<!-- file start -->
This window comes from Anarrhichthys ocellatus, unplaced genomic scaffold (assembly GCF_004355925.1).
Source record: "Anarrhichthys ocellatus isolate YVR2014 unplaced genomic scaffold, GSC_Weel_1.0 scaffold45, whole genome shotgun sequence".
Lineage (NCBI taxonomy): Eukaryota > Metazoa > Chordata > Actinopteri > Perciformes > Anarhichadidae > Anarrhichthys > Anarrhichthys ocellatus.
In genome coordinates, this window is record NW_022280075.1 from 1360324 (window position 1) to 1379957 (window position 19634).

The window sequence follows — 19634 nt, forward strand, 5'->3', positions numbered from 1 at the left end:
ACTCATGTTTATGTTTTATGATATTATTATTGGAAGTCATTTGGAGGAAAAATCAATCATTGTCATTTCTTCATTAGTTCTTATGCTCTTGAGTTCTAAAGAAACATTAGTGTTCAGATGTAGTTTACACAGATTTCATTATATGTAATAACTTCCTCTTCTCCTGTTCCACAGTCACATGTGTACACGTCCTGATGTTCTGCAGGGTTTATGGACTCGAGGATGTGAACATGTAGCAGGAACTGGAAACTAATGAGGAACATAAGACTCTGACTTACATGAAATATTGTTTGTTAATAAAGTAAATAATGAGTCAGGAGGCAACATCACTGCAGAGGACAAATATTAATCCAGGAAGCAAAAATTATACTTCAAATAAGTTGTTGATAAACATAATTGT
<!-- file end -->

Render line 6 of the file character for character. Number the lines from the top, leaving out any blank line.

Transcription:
ACTCATGTTTATGTTTTATGATATTATTATTGGAAGTCATTTGGAGGAAAAATCAATCATTGTCATTTCTTCATTAGTTCTTATGCTCTTGAGTTCTAAAGAAACATTAGTGTTCAGATGTAGTTTACACAGATTTCATTATATGTAATAACTTCCTCTTCTCCTGTTCCACAGTCACATGTGTACACGTCCTGATGTTCTGCAGGGTTTATGGACTCGAGGATGTGAACATGTAGCAGGAACTGGAAACTAATGAGGAACATAAGACTCTGACTTACATGAAATATTGTTTGTTAATAAAGTAAATAATGAGTCAGGAGGCAACATCACTGCAGAGGACAAATATTAATCCAGGAAGCAAAAATTATACTTCAAATAAGTTGTTGATAAACATAATTGT